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  8. Hi, Rob. It was not my intention to suggest that there are not pastors and laypersons who enjoy technical commentaries and may profit from them, but they are a small minority of those who use commentaries. You are indeed an “individual individual.” Having been a pastor for 25 years, I have known many pastors. Many are not academically gifted. They are activists rather than contemplatives, to use a medieval analogy. Since ‘not many of you were wise according to worldly standards, not many were powerful, not many were of noble birth’ who are called by Christ, a clergy comprised of intellectuals would prove rather difficult for most believers to understand. Though I suspect we might both lament some of the things that are preached in churches every week and wish pastors would spend more time in profitable studies. Yet, it is good to remember that God’s church moves forward in weakness rather than strength so that the glory belongs entirely to Him. In addition, I would point out that, the duties and responsibilities of pastors are very numerous, oftentimes including teaching two or three times a week. It is no simple task to prepare several addresses a week. Professional speakers take months to develop just one! (I guess that’s why they get the ‘big bucks.’) In addition, pastors are also called upon to spend time visiting in hospitals, counseling members, preparing programs, preparing worship services, etc. My point was not to condemn academic works, but simply to note that the majority of pastors will not and cannot profit from them. They need commentaries that illumine the text quickly and succinctly so that they can see what the text is actually saying and then get on to preparing appropriate applications. Anyone who preaches knows that good application is easily the most difficult aspect of preaching. They simply don’t have the leisure for more recondite studies. Congratulations that you do.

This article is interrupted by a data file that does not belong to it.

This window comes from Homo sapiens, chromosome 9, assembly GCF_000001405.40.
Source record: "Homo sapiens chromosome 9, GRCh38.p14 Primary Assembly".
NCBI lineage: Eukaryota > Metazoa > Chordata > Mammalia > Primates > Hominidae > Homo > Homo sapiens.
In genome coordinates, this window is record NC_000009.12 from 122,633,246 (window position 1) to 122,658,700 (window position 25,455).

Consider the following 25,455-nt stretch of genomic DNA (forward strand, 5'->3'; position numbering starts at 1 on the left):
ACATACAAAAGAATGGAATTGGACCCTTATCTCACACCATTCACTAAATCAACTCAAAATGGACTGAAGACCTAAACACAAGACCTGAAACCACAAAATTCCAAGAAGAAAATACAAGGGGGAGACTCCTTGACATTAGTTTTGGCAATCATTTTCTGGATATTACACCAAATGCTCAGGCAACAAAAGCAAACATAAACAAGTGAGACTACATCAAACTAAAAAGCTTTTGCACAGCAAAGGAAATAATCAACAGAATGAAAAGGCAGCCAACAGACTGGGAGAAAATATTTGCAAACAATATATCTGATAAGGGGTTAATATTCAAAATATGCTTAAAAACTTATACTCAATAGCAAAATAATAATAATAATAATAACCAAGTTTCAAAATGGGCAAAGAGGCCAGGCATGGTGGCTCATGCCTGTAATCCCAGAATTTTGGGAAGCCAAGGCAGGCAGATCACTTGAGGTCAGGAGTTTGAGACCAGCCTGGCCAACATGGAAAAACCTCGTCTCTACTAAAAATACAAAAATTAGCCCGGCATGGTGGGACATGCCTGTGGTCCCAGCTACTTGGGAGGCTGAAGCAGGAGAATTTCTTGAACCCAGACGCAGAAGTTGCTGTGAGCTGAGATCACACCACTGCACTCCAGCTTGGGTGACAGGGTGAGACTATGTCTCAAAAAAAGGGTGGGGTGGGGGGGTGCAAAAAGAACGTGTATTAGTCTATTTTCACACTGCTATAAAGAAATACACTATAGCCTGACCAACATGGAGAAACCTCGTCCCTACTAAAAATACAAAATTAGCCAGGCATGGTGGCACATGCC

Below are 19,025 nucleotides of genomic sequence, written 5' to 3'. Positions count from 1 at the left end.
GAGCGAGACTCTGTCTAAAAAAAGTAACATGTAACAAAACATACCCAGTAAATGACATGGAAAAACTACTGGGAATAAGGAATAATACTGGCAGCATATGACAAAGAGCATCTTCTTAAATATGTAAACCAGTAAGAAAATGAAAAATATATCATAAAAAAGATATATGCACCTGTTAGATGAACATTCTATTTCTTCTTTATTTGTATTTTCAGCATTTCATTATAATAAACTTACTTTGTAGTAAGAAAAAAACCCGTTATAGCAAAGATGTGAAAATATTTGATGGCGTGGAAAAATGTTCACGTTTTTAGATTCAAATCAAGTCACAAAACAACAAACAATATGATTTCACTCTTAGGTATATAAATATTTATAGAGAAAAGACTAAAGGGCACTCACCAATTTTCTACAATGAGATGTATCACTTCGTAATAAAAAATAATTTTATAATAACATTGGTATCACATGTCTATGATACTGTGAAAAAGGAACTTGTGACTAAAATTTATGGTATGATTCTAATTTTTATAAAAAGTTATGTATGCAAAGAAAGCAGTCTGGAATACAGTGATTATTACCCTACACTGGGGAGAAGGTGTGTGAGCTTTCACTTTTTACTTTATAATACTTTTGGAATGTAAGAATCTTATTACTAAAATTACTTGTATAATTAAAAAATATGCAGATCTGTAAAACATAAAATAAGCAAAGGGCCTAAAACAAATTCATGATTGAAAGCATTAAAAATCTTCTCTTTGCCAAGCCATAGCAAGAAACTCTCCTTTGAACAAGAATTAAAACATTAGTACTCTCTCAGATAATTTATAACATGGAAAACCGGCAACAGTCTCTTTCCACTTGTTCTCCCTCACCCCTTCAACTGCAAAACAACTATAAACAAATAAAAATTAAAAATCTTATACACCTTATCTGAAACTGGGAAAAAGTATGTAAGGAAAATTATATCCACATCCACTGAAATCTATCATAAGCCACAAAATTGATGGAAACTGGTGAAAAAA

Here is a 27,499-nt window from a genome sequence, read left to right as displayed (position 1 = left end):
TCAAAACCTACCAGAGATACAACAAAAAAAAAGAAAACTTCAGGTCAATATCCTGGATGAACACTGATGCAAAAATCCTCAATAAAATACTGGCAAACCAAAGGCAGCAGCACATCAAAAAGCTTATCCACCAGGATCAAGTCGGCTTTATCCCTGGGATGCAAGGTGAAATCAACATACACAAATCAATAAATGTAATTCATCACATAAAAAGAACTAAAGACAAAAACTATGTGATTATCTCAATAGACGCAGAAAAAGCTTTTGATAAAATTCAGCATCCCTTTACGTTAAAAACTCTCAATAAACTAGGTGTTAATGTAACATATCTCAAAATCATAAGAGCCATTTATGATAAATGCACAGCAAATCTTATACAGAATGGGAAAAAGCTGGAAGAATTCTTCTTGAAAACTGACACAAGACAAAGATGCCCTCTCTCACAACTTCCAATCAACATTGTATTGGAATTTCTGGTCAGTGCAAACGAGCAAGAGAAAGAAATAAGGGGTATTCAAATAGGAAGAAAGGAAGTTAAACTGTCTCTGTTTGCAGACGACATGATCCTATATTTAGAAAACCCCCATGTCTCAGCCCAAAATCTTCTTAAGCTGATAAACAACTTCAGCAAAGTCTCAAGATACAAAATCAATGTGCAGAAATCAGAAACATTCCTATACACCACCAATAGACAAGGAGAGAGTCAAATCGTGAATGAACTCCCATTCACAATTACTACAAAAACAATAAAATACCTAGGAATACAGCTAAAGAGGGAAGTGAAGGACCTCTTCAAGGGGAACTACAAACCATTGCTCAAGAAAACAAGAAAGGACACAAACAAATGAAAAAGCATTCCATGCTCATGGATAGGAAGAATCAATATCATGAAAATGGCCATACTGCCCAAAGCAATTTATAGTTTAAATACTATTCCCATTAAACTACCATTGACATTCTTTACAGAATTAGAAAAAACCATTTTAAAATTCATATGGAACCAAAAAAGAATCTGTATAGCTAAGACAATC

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  9. Thank you for this site!

    If you to choose between Keeners massive volumes and Schnabels commentary, which one is most beneficial? Who is strongest on exegetical or theological issues?

    In Christ,
    Nima

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    • If money is no object, Keener. It is really a massive “dictionary of Acts.” Schnabel is a great “normal” commentary, but do not overlook John Polhil in the NAC series. It is conservative but quite helpful.

      Thanks for your kind comment, enjoy the site